The Thought Revolution is The Fourth Wave

Is there a Fourth Wave? If so what is it?

I leave aside the fact that if you Google “Fourth Wave”, you get largely feminist drivel that’s both sexist and divisive (and borders on abusive) on the first few page listings. These are women with their heads up the north end looking south, trying to “solve” rape, rather than real philosophers.

A much more incisive attempt to define a Fourth Wave comes from Jamie Smart in his book “Clarity”. He calls it the “experience wave”. I like what he’s saying, it’s valuable (not just whining about the others in society) and he’s certainly onto something.

Firstly then, let me remind you of the first three waves, defined for us by Alvin Toffler in his seminal book “The Third Wave”.

First Wave. The Agricultural Revolution or domestication. It started around 8,000 BC and led to stabilized food supplies and effectively the end of nomadic wanderings. The major consequence was cities and civilization. Big one!

The Second Wave. Industrialization or mechanization. Another biggie. It started around 1760 in England and was the mechanization of labor. So this swung away from the agricultural scenario and towards urban life. It led to industrial might and the kind of personal wealth we see today.

The Third Wave. The Information Age or digitization. This started around 1940 with early computerization. As we all know, this revolution is well under way. It’s led to the spread and democritization of personal affluence. But is it peaking? There are signs it is. As more and more people are moving into the knowledge economy, it’s starting to lose its appeal, though it’s difficult to escape its tentacles.

The point is that the knowledge economy has trumped mechanization; and mechanization economy in turn roundly trumped the agricultural economy. So where is there to go from here? What could possibly trump the digital age?

Jamie Smart is pointing to what he calls the “experience economy”. It got underway in the late 19th century, with advances in psychology and the recognition that our minds define our experience of life, not food, not cities, not wealth, not politics… but what we experience.

Since then there has been a huge growth in the personal development industry. “As people become more time-poor, attention-starved and values-focused, the quality of their experience of life becomes more important,” says Smart. I can’t fault that.

He points to the Starbuck’s innovation: slicing 20 minutes out of your day to chill out on a sofa and enjoy a $5 coffee with your name written on the cup! Or the Apple Store, where people buy exquisitely designed, high-utility “lifestyle products”.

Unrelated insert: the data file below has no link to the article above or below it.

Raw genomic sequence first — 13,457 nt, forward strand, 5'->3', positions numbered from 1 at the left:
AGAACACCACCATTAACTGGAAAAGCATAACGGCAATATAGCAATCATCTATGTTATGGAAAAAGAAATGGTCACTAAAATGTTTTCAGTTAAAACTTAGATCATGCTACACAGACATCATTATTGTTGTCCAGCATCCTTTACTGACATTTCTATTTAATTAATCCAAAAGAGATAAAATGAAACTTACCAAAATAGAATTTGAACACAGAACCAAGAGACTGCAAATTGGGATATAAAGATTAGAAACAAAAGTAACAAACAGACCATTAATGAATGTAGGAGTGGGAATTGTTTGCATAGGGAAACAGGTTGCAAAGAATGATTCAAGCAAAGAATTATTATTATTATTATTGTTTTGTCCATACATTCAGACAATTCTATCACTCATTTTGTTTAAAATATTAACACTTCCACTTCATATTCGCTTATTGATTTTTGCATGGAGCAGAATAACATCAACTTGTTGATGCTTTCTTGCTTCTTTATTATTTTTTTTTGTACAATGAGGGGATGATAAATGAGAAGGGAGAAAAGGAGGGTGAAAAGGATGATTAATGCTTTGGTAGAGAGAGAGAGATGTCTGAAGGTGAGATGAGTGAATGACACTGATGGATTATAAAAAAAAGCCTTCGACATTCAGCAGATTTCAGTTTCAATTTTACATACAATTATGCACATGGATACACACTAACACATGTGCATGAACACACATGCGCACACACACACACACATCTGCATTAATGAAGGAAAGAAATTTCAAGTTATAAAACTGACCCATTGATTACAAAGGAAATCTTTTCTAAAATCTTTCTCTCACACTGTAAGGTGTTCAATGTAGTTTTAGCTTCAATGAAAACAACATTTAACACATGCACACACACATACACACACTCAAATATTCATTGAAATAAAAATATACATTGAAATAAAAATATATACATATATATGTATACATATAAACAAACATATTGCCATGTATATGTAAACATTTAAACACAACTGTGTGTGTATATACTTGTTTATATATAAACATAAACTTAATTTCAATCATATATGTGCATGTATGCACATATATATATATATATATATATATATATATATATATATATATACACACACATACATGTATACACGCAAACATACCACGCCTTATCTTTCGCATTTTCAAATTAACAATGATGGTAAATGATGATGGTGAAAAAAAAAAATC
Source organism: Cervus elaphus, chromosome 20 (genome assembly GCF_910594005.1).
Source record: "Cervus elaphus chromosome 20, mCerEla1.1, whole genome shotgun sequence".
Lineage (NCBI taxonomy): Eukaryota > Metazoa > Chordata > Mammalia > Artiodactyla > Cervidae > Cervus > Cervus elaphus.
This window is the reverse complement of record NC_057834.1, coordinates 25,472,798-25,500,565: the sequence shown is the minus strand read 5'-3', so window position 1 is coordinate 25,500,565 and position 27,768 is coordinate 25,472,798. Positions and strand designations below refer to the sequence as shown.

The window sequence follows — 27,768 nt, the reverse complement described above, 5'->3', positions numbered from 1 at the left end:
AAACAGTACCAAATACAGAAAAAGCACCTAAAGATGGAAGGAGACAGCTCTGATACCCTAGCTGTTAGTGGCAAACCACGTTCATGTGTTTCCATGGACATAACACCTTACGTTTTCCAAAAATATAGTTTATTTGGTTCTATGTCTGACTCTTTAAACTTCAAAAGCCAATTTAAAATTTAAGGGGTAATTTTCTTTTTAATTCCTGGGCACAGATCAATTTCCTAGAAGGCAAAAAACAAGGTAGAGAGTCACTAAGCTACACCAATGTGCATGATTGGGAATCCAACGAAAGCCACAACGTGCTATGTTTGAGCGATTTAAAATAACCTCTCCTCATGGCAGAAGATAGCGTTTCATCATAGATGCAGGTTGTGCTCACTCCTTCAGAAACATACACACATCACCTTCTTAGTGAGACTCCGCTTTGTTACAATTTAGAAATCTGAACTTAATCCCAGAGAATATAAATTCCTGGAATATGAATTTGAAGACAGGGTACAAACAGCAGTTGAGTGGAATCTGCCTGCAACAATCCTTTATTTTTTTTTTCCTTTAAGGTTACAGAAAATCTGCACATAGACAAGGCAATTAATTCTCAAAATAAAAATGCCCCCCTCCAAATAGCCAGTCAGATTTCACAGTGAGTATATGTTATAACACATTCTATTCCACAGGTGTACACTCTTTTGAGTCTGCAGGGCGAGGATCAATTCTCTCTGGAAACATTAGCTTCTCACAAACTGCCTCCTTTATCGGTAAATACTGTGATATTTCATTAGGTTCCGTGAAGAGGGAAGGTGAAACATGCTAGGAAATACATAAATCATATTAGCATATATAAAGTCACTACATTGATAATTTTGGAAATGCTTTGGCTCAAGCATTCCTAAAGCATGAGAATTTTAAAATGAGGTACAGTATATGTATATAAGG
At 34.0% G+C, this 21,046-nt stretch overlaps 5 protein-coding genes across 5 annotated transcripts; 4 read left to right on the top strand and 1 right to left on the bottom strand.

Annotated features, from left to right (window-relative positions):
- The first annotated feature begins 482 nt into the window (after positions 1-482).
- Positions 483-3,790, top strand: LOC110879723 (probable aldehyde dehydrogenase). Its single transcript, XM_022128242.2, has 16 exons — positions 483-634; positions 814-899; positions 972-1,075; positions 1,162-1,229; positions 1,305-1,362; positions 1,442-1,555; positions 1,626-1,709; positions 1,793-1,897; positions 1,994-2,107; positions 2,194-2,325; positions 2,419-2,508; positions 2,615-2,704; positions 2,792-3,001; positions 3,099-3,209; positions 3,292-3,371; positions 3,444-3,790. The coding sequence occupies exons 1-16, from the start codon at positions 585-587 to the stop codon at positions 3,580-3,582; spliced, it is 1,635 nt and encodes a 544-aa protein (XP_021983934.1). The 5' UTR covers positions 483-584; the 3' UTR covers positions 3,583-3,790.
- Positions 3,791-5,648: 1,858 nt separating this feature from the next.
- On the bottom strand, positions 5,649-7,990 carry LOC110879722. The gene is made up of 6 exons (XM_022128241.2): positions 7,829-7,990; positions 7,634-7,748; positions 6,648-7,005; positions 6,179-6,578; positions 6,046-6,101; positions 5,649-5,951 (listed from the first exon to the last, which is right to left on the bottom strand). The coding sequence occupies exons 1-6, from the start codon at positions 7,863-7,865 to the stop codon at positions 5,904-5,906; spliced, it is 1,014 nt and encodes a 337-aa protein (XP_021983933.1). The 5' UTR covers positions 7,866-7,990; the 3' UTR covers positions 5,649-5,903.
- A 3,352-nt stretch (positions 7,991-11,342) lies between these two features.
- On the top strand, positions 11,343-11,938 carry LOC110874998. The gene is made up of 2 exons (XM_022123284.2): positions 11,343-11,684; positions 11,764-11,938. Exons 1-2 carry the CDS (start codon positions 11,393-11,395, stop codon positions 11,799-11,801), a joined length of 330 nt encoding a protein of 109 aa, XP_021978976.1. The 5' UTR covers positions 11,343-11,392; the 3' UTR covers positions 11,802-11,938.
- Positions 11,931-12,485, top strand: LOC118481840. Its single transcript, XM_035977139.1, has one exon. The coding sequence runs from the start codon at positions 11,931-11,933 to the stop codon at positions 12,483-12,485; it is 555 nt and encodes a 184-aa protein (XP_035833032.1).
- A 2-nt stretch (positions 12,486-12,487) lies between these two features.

Then there is the new tourism: adventure sports, eco-tourism, sacred travel (spiritual hotspots) and extreme tourism (adrenalin rush), which are examples of the fact that people are willing to pay for a special experience.

Of course all these things get hijacked by Big Business, wanting to grab the action and cash in on people’s feelings; beautiful ideas get corrupted, abused and hammered to death. But at core there has been a shift in personal attention and, especially, personal values. Career, wealth and stability in life are no longer givens; but we can all share in friendship, networking, pleasure and the higher life.

There is an “Age Of Experience”, no question. Whether you call it the Fourth Wave is another matter. But the signals of this transition have been arriving faster and faster over the last 40 years. Here’s Smart’s summation of changes:

  1. The rise of the human potential movement, positive psychology and increasing interest in personal development.
  2. Identification of the need for “emotional intelligence” in the workplace.
  3. The desire for authenticity, integrity and transparency in the companies we do business with.
  4. Increased business focus on identifying and developing the qualities of leadership.
  5. The decline of many institutions that were previously relied on for a sense of security and belonging (eg. religions, education system, postal service, civil service, large companies, jobs for life etc.).
  6. People looking elsewhere for security, belonging and purpose, as they pursue “portfolio careers” and move towards greater independence and personal freedom.

Smart gives us something to reflect, which is that the Industrial Revolution gave rise to a massive, sustained increase in the standard of living for large numbers of people. This was a step-change unlike anything in humanity’s history. Has it occurred to you that we could be on the verge of another, similarly profound step-change?

In fact the next wave is already in progress. It’s an extraordinary time to be alive and you can be part of this transformation (yes, no matter your years). Get involved!

Clarity by Jamie Smart, a highly recommended book: get it on Amazon or Smart’s own website:

4 thoughts on “The Thought Revolution is The Fourth Wave

  1. Very difficult to refute a book written by someone named Smart – and he appears to be on to something. There certainly has been greater emphasis on personal and experiential development in the last 40 years. It is indeed a miraculous time to be alive.

    • You are right Patrick. I think the current social media frenzy
      has sidelined the whole idea of REAL experience, in favor of
      politically-correct ranting and ad hominems.

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